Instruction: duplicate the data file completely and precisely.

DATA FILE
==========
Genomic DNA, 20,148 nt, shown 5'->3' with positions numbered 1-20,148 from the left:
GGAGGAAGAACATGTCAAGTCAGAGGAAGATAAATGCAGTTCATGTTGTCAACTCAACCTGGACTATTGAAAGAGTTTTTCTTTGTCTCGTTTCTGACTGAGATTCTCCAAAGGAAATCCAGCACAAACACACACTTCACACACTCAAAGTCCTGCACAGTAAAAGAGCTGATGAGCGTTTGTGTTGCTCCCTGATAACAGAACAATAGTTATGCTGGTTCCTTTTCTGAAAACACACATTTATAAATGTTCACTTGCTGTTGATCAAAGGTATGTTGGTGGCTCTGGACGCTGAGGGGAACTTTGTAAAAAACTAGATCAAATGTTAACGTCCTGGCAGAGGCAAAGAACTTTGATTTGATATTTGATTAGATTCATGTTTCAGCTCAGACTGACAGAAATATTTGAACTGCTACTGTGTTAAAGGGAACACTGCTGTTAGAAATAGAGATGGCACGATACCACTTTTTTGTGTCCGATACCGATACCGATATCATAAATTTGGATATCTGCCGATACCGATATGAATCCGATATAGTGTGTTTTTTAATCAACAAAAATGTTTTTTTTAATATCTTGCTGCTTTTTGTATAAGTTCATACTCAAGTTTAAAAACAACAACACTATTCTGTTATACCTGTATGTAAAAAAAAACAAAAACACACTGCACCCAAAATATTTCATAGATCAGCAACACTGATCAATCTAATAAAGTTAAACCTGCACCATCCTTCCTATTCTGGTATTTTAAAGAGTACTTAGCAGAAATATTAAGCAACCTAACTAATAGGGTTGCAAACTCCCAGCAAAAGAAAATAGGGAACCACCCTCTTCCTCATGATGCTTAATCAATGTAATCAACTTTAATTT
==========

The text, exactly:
Genomic DNA, 20,148 nt, shown 5'->3' with positions numbered 1-20,148 from the left:
GGAGGAAGAACATGTCAAGTCAGAGGAAGATAAATGCAGTTCATGTTGTCAACTCAACCTGGACTATTGAAAGAGTTTTTCTTTGTCTCGTTTCTGACTGAGATTCTCCAAAGGAAATCCAGCACAAACACACACTTCACACACTCAAAGTCCTGCACAGTAAAAGAGCTGATGAGCGTTTGTGTTGCTCCCTGATAACAGAACAATAGTTATGCTGGTTCCTTTTCTGAAAACACACATTTATAAATGTTCACTTGCTGTTGATCAAAGGTATGTTGGTGGCTCTGGACGCTGAGGGGAACTTTGTAAAAAACTAGATCAAATGTTAACGTCCTGGCAGAGGCAAAGAACTTTGATTTGATATTTGATTAGATTCATGTTTCAGCTCAGACTGACAGAAATATTTGAACTGCTACTGTGTTAAAGGGAACACTGCTGTTAGAAATAGAGATGGCACGATACCACTTTTTTGTGTCCGATACCGATACCGATATCATAAATTTGGATATCTGCCGATACCGATATGAATCCGATATAGTGTGTTTTTTAATCAACAAAAATGTTTTTTTTAATATCTTGCTGCTTTTTGTATAAGTTCATACTCAAGTTTAAAAACAACAACACTATTCTGTTATACCTGTATGTAAAAAAAAACAAAAACACACTGCACCCAAAATATTTCATAGATCAGCAACACTGATCAATCTAATAAAGTTAAACCTGCACCATCCTTCCTATTCTGGTATTTTAAAGAGTACTTAGCAGAAATATTAAGCAACCTAACTAATAGGGTTGCAAACTCCCAGCAAAAGAAAATAGGGAACCACCCTCTTCCTCATGATGCTTAATCAATGTAATCAACTTTAATTT